I did say it'd sound a bit strange.  smiley  But that simple tool at GEDmatch has no settings to adjust granularity (you can look at David Pike's free utilities if you want a deeper dive), and all it checks for are significant stretches along a chromosome where all the DNA "letters" (A, C, G, T) are identical (e.g., A-A, C-C; technically, runs of homozygosity). It's an indicator of pedigree collapse in relatively recent generations...your parents don't have to be 1st cousins. For example, it could arise at, say, the generation of your g-grandparents if two brothers married two sisters: there could be zero cousin intermarriage, but your parents could still descend from a set of 2g-grandparents. It can change the expected amount of autosomal DNA sharing on those branches, and even significantly affect how you go about triangulating for more distant cousins on those lines.

But never mind.  laugh You ran it, and now you know your DNA sharing amounts will be normalish...as normalish as anyone's.

Different matter. You didn't say if understanding your birth father's line is a priority, but if it is, and if your mother is willing to take a test, I mentioned the GEDmatch phasing utility. Uber-easy to use: requires your kit number and your mother's kit number; that's it. It creates a "pseudo-genome" for the other parent, basically by looking at your mother's results and assuming what you didn't get expressly from her came from your dad. Once that kit is created, no one else can see it running comparisons, but you can use it just like any other kit on GEDmatch. In other words, if someone matches the "pseudo-genome" you'll know they're coming to you courtesy of your dad's side of the family. Really helps with chromosome painting and categorizing where your DNA cousins fit in your tree.

I've made no contact to her as of yet. Not sure when I will. Perhaps when I feel like I can call her and not sound like possible relative creep. And yes knowing my father's line is priority. Which means a Y-DNA test is somewhere in the works at some point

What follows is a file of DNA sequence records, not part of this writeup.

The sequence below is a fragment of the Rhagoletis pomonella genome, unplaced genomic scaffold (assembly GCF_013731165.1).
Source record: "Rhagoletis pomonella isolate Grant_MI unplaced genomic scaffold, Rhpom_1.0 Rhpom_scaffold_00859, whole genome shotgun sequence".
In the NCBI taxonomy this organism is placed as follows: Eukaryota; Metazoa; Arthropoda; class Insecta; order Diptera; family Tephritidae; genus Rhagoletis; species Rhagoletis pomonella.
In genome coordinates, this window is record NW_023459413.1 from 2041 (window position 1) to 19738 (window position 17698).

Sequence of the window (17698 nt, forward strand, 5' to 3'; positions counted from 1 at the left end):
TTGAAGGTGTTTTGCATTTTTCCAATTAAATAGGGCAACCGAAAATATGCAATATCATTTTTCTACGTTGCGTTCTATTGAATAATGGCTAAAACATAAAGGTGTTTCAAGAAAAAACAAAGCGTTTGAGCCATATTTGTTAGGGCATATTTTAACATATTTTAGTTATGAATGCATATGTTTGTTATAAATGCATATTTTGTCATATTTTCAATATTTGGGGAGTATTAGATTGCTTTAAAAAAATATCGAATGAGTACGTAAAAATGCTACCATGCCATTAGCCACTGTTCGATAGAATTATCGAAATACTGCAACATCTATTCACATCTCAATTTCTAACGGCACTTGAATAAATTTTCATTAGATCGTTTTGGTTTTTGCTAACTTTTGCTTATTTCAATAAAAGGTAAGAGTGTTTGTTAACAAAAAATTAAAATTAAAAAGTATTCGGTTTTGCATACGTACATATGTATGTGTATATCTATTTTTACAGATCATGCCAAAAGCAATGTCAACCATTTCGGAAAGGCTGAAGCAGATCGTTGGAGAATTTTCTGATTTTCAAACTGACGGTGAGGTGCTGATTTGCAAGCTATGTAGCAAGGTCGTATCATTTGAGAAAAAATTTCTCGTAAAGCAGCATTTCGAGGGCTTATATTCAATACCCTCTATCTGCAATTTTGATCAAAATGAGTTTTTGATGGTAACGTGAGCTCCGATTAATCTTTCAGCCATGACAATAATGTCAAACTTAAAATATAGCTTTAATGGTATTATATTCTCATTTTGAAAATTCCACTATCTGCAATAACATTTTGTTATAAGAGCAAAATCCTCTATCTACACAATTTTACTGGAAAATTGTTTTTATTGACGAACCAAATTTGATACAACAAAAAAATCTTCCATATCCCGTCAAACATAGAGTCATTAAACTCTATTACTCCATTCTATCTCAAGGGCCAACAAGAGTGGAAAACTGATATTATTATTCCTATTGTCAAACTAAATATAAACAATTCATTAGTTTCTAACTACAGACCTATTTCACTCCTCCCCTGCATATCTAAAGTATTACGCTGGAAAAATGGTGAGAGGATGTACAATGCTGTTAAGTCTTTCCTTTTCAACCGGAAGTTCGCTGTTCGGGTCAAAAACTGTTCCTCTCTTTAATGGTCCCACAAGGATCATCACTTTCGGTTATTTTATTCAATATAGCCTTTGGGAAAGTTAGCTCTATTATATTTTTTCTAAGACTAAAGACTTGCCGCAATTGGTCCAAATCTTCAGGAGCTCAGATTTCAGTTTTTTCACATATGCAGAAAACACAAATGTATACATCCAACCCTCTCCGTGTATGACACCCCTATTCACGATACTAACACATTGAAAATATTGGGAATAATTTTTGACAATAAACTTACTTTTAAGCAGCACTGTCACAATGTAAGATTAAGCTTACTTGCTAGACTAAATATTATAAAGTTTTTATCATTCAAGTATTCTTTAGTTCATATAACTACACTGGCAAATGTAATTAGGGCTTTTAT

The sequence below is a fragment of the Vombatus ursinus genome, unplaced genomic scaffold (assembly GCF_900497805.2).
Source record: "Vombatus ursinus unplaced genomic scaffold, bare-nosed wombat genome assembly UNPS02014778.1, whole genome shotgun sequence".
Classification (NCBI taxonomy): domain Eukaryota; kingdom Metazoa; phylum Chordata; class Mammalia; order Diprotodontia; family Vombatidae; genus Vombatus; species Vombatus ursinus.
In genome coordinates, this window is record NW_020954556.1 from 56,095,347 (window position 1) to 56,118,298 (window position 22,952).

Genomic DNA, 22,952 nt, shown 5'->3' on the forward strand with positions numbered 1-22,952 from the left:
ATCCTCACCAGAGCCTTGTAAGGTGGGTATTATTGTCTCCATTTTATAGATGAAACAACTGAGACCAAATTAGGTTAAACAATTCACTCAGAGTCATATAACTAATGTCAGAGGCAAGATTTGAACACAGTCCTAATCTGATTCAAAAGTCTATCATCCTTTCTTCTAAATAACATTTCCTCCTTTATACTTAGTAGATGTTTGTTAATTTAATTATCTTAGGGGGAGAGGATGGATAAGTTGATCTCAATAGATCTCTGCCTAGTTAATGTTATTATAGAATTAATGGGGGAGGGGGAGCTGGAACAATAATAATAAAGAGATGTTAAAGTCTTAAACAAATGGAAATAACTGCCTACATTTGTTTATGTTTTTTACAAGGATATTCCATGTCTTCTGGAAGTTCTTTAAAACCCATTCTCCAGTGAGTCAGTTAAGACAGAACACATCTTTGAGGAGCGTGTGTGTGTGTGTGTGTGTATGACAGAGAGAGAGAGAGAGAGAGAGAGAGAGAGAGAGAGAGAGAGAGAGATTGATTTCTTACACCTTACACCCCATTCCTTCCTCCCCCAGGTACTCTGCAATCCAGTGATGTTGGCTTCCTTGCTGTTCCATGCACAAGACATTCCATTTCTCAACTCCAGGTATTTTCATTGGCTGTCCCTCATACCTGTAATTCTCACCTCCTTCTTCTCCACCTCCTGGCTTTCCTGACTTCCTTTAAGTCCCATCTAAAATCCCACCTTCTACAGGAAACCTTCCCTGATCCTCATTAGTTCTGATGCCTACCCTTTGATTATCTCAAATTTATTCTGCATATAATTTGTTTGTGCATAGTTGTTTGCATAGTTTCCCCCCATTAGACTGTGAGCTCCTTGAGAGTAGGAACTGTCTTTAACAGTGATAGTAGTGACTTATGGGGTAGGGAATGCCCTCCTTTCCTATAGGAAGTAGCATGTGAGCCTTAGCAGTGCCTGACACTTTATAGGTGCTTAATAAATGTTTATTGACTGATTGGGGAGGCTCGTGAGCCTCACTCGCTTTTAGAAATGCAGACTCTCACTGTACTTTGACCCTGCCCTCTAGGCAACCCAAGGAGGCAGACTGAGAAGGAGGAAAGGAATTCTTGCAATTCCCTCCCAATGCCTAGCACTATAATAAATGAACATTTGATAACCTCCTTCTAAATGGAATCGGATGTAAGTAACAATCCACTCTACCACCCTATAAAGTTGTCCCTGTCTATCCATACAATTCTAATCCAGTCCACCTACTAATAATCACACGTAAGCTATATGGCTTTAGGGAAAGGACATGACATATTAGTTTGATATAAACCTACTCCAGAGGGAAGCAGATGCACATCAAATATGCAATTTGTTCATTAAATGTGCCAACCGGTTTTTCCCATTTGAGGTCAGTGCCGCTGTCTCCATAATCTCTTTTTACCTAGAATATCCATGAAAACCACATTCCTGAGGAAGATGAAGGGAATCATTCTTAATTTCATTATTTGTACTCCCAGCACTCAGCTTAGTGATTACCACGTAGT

Very cool!

The main feature I use is the 'One to many' matches. That's in the "Analyze your data" section, and at the top of the "DNA Raw Data" sub-section. It's basically exactly like the list of matches that AncestryDNA gives me.

The first person on MY list happens to be someone who was adopted. I spotted her on my AncestryDNA list, and was able to help her figure out who both her birth parents were. It's really helpful, I imagine, if some biological relative who's good at this spots you, and helps out, because they already can tell what family you belong to, at least on one side. In my case, I happened to have interviewed her biological grandmother for genealogy, so I had some "inside info" about who all the living relatives were, and their ages, and that narrowed her bio-dad down to ONE guy. It sounds like that kind of resource is rare, though.

I didn't get onto GEDmatch until a few months later, but when I did hers was the first name I saw!

Best of luck, sir!
Thanks much Frank
Steve, If you are looking for an unknown father then the best strategy would be to fish in as many pools as possible. You never know which company one of your biological relatives may have chosen to test with. From MyHeritage you can upload to both gedmatch, LivingDNA (who will be offering matching later this year) and FTDNA. You would need to do separate tests to get into the databases at AncestryDNA and 23andme. Good luck with your search.